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Gunnera Tinctoria

is a non-native alien invasive plant species that is rated among the 100 worst invasive alien species in the world by the Global Invasive Species Programme

Invasive Plants

Gunnera Tinctoria

Scientific name: Gunnera tinctoria AKA: Giant rhubarb, Chilean rhubarb, Chilean Gunnera, Gunnera chilensis, Gunnera scabra, Dinosaur Food Native to: Chile, Argentina Habitat: Riverbeds, coastal cliffs and forest margins

What is Gunnera Tinctoria?

Gunnera tinctoria, known as giant-rhubarb or Chilean rhubarb, is a plant species native to southern Chile and neighbouring zones in Argentina. Gunnera is a herbaceous perennial plant that resembles common rhubarb but is much larger (2.5 metres high with leaves 2 metres wide). It has been introduced to many parts of the world as an ornamental and edible plant. In Ireland it has spread from gardens and is becoming a major weed problem, in particular on Achill Island and in Counties Mayo and Galway .

The risk assessment undertaken as part of the Invasive Species Ireland project prioritised Gunnera tinctoria for preparation of an Invasive Species Action Plan. Gunnera tinctoria has negative impacts on the environment, biodiversity, native flora and fauna and landscape character. This species acquired a score of 19 out of a possible 25 from stage 1 of the risk assessment process owing, in part, to its potential impact on protected habitats and species leading to non-compliance with EU legislative obligations under the Water Framework and Habitats Directives.

Problems caused by Gunnera Tinctoria

Due to Gunnera’s wide leaf span, large dense stands can have a dramatic impact on the local biodiversity by light exclusion. On rivers it causes erosion to banks, exposing them to fast running water after die-back in winter. When the plant dies back it’s dead leaves fall into watercourses and can block drains and culverts, resulting in flooding. It can also alter the visual aspect of once beautiful landscape vistas, by rapidly colonising large tracts of fallow ground.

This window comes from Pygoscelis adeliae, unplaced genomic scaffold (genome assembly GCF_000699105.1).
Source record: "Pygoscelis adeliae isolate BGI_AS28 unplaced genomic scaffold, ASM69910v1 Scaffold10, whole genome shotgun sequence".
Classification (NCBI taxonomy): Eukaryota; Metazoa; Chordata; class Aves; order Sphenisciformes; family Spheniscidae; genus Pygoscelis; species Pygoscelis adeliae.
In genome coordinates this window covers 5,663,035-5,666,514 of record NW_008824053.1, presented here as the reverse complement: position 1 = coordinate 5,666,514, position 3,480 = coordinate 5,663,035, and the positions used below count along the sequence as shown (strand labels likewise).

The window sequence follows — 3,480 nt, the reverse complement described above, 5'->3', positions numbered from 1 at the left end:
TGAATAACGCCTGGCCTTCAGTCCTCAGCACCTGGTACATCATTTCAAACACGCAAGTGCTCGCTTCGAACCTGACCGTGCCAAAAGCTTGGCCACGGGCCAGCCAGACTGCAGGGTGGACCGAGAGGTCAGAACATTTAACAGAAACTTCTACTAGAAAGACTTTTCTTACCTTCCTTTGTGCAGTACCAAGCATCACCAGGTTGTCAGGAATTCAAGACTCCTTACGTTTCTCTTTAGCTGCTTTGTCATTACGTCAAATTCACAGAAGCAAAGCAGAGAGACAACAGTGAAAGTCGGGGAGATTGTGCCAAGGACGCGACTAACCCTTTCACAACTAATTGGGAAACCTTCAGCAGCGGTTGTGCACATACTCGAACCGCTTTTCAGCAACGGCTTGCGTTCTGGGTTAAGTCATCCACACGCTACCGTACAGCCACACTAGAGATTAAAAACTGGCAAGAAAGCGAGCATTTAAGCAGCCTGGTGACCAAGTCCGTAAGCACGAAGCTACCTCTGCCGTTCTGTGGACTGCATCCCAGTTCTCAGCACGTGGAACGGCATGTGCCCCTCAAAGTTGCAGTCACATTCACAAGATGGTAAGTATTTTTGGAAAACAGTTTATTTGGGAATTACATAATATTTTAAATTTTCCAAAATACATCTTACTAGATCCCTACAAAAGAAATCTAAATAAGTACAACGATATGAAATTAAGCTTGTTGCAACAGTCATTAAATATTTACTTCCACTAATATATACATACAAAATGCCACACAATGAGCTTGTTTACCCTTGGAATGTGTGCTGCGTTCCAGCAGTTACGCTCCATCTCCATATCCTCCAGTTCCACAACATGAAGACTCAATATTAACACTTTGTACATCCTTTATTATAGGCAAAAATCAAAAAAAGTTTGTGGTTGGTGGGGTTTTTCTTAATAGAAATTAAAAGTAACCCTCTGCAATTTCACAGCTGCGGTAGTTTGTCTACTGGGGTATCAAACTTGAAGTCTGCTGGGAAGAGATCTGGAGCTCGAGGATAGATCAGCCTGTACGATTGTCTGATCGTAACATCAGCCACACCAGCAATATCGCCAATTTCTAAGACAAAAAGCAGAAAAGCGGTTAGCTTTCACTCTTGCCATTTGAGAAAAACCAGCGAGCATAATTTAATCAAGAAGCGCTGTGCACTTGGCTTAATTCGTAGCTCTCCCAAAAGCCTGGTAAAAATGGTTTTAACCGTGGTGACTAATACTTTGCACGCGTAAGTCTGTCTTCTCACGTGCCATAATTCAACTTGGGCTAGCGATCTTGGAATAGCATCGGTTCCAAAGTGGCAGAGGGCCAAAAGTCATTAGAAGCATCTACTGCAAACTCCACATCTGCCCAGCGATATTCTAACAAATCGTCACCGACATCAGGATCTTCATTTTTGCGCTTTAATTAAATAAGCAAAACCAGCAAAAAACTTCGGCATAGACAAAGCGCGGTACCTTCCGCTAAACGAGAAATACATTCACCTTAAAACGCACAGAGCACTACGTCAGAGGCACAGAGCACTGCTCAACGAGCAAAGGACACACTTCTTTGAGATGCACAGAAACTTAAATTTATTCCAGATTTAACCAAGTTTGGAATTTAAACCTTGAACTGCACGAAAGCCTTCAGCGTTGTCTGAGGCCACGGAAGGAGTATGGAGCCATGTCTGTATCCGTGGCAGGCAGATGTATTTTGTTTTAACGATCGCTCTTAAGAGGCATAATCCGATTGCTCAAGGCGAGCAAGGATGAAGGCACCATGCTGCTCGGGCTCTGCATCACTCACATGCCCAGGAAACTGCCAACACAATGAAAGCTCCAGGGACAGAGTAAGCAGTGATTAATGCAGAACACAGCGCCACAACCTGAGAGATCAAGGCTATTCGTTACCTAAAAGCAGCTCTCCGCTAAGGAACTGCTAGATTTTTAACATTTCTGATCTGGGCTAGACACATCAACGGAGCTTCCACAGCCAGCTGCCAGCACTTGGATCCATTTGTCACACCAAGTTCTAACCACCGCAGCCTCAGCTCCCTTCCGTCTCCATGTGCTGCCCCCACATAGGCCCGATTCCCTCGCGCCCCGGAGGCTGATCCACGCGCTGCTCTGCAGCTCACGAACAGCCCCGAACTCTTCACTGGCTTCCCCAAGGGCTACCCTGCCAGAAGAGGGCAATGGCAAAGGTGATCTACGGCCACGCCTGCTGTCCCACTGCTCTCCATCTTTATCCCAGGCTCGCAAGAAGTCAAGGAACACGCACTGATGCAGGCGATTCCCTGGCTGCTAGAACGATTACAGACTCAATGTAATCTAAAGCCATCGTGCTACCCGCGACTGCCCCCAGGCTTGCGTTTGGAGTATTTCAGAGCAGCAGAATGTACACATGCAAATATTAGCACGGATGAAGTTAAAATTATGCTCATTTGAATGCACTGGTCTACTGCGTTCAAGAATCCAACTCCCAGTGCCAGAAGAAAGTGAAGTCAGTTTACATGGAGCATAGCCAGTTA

Dramatic impact on local biodiversity through light exclusion


Erosion to riverbanks after winter dieback

Gunnera Tinctoria

Gunnera Tinctoria

Gunnera Tinctoria

Gunnera Tinctoria

Gunnera Tinctoria

Identification of Gunnera Tinctoria

Gunnera tinctoria is a large herbaceous perennial, which can grow up to 2 m tall, with leaves of up to 2 m in diameter. It is a rhizatomous plant with the rhizomes of mature plants up to 1.5-2 m long and commonly growing above ground. It has a spikey stem and produces a large cone-shaped flower head from spring to early summer, with small flowers. The fruit is orange. Each large seed head produces up to 80,000 seeds.

Gunnera tinctoria is a deciduous plant whose leaves die back in autumn (October) commonly leaving the large brown rhizomes exposed. Growth starts in early spring (March), prior to the emergence of most native species. It can reproduce by both sexual (seed) and asexual (vegetative) means.

Inflorescence development occurs early in the spring, with the fruits maturing in late summer/early autumn. Large numbers (up to 250 000 seeds per mature plant) of drupe like, red or orange seeds are produced. Small fragments of the rhizome have the potential to establish new plants.

Gunnera Tinctoria Key Identification

Gunnera tinctoria is a large herbaceous perennial, which can grow up to 2 m tall, with leaves of up to 2 m in diameter with reddish bristles and spines and the inflorescence up to 1.2 m tall.

Solution for Gunnera Tinctoria

While Gunnera has become a major problem in the west of Ireland, INVAS Biosecurity believes in its mission statement of providing the “first line of defence”, and that preventative eradication programs should be put in place now by those stakeholders whose responsibility it is to protect our environment. This would be extremely cost effective both in the short-term, and save millions in the long-term.

INVAS Biosecurity will carry out baseline distribution surveys, risk assessments and develop comprehensive management plans. INVAS Biosecurity staff will also supervise or carry out the work on the ground. Herbicide application at the end of the growing season achieves the best results and is the most cost effective control method.

INVAS Biosecurity uses the most up to date spraying equipment and has at its disposal, vehicle-mounted, quad-mounted and boat-mounted sprayers.

Rhizome injection is a most effective control method on small stands but can be costly on larger areas.

Cut and paint (with concentrated approved herbicide) is also very effective on smaller infestations or for gaining access into large stands in environmentally sensitive areas.

All INVAS Biosecurity personnel are certified to apply approved herbicides and will ensure that appropriate Risk Assessments before any herbicide application is carried out.

It is important, however, as with all invasive weeds, that a commitment is made to a long-term program over a number of years as, despite the absence of leaf growth, rhizomes can remain viable and regrow over two years after treatment. This is why an on-going monitoring and reporting program is an integral part of the INVAS service.

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